“Yesterday, I was clever, I wanted to change the world.Today I am wise,I am changing myself.” -Rumi
As if it lacked enough tragedy, 2016 refused to leave us without more; from the savage bombing of the Cairo Coptic church to the intensifying humanitarian disaster in Aleppo, the barbaric terrorist acts in Turkey and Germany just a few days before Christmas and news of the crashed Russian aeroplane in the Black Sea. Is this a reminder of how last year left us less human, or a warning to be careful what you wish for when we embrace the new year?
But you know, what I like most about this time of year is the outright revelation of humanity’s instinct to hope. No matter the amount of hatred, cruelty, and despair surrounding us, we like to think next year will be better. It seems to be embedded in humanity to hope, irrespective of their race, region, religion, and socio-economic bracket. Look around you. Endless lists of 2017 resolutions, ranging from very simple desires such as having enough food, clothing, and shelter, basic rights such as the need for millions of refugees around the world to return home, all the way to receiving an invite to meet in Manhattan’s mixed-use 58-story, Trump Tower.
We liberals know that the number of extremists is rising and indeed can sense the return of nationalism with a vengeance across the globe. But we live on with the hope that post-World War II global institutions would, at least partially, protect the values of liberalism and ensure any insanity or individual folly would not spread too far beyond a specific group or class.
We finance professionals know that the markets are still fragile post-global financial collapse. Deep down, I am sure you know that the level of income inequality in developed and developing nations has widened to a level that will jeopardise capitalism in its current form. We just do not know if, and when, things will blow up. But we live on the hope that policy makers will adopt effective reform programmes before it is too late…
We Muslims know that the world is getting fed up with us. We know that it is not helpful anymore to condemn the barbaric medieval acts of those criminals who torture, rape, and kill under the name of God. We know it is no longer possible to detach ourselves or convince non-Muslims about how peaceful Islamic values are, while the shots of insane people cheering Allaho Akbar (God is Great) when they smell blood are trending over the world’s media. We are rational enough not to expect normal people from other faiths to study different versions of Islam and come up with the original one. It is intuitive to think they would not, particularly when the majority of Muslims have not. It won’t help whether you explained the long history of religions (almost every religion) with blood and why. We just hope the world could generously wait a little longer until we develop our own weapons; a fully functioning political system, social justice, and economic empowerment.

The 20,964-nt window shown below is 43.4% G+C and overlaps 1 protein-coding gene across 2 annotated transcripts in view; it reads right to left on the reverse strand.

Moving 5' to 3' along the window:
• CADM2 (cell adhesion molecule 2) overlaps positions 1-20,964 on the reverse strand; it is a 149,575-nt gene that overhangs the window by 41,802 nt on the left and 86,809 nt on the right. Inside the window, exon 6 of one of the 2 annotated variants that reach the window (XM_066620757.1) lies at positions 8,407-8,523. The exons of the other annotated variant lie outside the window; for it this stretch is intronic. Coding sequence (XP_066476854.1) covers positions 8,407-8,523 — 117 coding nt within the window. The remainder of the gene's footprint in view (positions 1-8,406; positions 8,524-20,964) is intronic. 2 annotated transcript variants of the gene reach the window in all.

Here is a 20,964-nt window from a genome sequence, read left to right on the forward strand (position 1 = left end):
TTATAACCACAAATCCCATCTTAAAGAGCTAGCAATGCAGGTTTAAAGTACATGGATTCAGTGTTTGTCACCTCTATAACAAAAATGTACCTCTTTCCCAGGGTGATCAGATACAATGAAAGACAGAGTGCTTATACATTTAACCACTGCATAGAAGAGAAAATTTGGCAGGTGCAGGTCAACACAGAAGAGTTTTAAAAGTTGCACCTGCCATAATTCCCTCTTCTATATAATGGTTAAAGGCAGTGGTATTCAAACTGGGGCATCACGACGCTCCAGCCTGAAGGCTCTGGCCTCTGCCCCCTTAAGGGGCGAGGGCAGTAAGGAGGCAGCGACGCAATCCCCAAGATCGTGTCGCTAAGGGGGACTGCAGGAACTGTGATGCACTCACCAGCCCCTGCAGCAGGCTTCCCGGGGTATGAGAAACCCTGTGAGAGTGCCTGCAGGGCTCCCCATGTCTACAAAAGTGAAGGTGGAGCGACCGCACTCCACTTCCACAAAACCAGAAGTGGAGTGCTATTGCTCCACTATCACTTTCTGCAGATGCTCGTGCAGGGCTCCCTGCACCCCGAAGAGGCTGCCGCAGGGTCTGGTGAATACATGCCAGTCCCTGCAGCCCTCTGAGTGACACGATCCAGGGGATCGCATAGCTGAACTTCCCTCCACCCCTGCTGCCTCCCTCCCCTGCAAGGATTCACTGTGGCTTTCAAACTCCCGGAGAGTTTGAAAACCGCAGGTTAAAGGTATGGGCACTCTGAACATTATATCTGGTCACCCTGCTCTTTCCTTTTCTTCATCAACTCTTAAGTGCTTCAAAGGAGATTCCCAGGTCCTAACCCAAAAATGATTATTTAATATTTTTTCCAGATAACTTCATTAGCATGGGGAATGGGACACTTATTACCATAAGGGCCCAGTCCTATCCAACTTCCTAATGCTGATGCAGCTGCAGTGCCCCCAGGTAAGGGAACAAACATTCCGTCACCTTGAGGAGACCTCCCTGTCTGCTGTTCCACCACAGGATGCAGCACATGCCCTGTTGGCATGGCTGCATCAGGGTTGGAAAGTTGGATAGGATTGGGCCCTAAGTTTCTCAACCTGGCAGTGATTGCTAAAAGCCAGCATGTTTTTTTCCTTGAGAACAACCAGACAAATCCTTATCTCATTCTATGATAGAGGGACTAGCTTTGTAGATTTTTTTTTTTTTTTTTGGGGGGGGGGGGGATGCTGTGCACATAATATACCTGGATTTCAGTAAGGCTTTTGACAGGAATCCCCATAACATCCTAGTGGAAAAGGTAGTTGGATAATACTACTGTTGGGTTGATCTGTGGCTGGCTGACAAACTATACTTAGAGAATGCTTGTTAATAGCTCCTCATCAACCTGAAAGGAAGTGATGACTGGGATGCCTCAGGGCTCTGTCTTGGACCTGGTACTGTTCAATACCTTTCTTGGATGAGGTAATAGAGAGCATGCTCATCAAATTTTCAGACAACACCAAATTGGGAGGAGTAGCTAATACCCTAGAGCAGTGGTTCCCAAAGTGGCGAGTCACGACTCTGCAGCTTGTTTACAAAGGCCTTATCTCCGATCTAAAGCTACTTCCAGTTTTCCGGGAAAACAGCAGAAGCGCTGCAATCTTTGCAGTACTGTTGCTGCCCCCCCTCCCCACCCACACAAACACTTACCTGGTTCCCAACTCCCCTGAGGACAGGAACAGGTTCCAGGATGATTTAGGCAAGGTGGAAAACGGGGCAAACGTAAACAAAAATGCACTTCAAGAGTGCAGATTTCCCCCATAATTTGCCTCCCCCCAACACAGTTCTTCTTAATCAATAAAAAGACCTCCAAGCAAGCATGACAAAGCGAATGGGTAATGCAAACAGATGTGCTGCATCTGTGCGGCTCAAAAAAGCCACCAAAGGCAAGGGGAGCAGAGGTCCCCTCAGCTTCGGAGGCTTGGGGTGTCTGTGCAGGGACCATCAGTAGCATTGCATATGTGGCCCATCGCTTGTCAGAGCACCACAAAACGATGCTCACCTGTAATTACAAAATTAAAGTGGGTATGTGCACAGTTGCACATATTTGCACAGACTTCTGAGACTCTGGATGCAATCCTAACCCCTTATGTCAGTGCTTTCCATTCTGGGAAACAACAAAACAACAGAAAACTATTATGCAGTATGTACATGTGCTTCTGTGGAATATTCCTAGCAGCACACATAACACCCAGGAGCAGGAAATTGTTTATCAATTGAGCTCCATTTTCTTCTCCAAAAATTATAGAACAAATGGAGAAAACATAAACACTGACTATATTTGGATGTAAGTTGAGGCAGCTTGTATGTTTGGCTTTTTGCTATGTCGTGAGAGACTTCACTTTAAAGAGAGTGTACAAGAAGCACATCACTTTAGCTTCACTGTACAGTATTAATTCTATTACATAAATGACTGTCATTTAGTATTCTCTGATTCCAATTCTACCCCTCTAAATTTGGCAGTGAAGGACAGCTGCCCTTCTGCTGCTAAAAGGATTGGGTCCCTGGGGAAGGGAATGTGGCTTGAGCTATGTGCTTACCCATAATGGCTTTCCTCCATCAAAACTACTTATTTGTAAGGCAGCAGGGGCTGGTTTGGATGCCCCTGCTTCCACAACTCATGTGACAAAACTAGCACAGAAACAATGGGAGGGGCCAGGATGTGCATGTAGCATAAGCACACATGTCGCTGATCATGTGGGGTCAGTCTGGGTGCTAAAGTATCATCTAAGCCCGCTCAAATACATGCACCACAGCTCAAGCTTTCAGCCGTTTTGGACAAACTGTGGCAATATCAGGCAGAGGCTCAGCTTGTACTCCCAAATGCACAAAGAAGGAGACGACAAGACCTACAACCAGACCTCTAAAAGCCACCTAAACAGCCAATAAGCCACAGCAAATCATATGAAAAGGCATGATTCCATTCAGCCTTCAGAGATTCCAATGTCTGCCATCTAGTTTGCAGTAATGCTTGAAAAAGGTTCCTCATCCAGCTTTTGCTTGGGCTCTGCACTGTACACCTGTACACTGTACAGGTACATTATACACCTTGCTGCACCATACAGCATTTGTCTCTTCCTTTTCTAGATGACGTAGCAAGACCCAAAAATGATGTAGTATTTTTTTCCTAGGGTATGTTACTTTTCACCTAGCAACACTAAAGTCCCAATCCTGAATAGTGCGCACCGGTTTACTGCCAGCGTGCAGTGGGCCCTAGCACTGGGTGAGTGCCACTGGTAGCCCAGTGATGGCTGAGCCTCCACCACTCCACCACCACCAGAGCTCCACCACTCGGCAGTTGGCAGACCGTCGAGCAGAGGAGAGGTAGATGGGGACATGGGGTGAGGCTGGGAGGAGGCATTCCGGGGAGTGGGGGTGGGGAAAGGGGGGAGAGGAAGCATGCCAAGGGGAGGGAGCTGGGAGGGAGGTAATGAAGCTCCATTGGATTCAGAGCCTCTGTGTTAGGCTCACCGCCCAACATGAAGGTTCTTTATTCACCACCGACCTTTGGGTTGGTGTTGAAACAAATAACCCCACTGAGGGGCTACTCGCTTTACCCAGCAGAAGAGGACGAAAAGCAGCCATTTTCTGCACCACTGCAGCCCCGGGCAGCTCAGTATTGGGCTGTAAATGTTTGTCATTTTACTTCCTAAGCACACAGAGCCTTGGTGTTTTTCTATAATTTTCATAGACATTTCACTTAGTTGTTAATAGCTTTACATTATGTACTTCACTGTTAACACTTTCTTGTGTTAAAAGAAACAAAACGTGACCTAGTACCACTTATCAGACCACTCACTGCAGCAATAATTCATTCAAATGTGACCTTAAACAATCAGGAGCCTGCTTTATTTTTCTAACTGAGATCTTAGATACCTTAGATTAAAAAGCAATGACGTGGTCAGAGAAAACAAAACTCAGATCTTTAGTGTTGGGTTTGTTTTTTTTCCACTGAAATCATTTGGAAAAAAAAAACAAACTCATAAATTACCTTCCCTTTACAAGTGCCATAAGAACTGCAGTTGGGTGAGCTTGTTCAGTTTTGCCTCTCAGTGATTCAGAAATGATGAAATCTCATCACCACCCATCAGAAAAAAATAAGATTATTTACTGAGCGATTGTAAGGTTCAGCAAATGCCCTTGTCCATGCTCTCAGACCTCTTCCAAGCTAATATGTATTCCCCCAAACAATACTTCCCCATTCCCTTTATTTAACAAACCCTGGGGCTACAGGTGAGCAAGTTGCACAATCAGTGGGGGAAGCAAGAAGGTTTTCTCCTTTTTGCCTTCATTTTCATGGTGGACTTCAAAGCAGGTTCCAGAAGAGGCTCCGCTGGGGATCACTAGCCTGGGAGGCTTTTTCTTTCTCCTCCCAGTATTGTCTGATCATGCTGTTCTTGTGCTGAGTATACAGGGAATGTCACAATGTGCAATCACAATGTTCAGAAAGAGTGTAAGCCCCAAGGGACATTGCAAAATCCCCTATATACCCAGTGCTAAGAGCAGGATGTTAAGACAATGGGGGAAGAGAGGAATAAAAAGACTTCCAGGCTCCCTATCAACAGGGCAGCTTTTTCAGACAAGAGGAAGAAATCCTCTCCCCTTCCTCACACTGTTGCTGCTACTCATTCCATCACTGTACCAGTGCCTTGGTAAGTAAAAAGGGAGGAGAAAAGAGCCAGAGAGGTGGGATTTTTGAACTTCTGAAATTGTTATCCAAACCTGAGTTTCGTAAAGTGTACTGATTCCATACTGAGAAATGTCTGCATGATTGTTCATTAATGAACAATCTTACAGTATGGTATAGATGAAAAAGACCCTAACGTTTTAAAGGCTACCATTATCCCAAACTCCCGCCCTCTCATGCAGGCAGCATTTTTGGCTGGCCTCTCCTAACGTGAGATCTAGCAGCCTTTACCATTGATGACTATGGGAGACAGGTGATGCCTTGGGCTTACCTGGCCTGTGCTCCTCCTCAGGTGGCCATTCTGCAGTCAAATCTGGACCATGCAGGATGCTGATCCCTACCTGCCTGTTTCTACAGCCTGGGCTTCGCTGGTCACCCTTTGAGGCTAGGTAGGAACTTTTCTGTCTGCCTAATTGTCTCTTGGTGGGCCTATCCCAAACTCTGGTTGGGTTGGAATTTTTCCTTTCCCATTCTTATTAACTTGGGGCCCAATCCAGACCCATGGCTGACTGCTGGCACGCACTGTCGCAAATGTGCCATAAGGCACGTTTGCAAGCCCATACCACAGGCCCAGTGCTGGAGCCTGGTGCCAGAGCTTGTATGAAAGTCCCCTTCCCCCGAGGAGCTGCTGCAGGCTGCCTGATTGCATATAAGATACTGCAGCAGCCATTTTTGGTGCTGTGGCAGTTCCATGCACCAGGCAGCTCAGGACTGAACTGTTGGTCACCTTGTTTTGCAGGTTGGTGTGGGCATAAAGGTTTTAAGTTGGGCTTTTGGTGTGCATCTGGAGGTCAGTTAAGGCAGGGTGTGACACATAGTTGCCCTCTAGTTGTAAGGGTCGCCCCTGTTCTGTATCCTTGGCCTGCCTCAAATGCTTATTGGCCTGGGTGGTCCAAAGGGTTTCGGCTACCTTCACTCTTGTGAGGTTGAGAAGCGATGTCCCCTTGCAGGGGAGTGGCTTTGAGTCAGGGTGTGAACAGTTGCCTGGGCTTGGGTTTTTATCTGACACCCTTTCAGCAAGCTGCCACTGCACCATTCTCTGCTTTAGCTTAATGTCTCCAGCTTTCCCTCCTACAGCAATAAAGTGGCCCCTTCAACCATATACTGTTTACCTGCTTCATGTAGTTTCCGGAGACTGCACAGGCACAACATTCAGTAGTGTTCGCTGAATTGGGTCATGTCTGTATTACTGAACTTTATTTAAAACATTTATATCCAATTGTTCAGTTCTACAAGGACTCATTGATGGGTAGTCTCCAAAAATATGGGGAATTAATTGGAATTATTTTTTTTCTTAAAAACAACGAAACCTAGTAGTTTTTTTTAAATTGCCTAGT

Can I tell you something? I saw it in the eyes of a very close Christian friend a couple of weeks ago in Cairo, after the tragic bombing of their Orthodox church, not to mention the Facebook comments of many others. They implicitly, and perhaps unconsciously, put some blame on me. If you are one of those Muslims friends who pretend they do not care about others’ judgments as long as you have committed no harm to anyone, deep deep down, I am sure you do care.
We, Egyptians, know that we are trading away our standards of living that were already mediocre for the majority of our society. We know that super inflation, post-flotation of the Egyptian pound, is here to stay for some time. Yes, some Egyptians do hope wages will adjust upwards to fully compensate for the new price levels, but we specialists know that this is the exact opposite of the objectives of the economic reform in place.
We know it will take time to rebuild our country after tens of years of mismanagement. We know we trade very little with the rest of the world, compared to other developing nations who faced similar post-colonial military interventions, wars, and major political transformations; as little as 10% for Brazil, one third for Chile, one half for Argentina and two thirds for Angola. But we never doubted how great our nation is. We know that we can achieve in a few years what has taken others decades of hard work. We just live on the hope that one day we will unleash our country’s real potential and catch up with other great nations.
Folks, at this time of the year, we all deserve to practice “hope”.
Personally, I hope our ruling elite will learn the lessons of the past; democracy is not on top of the list of humankind’s best inventions, but in its national/local form, it is the most effective, and sustainable, way to protect a society’s social fabric. I also hope our policy makers will not get any relief in case the foreign inflows in the local stock market continue through 2017, and will continue to tackle the structural imbalances in the economy. By the same logic, I hope effective reform programmes will continue across the Gulf Cooperation Council nations irrespective of oil prices, which I expect to average higher in the next couple of years, and onwards. I also hope a super power would just eradicate all terrorists off the face of earth!
I wish you and your families and beloved ones a Merry Christmas and a year full of happiness, peace and love.
“We must accept finite disappointment, but never lose infinite hope.” – Martin Luther King, Jr.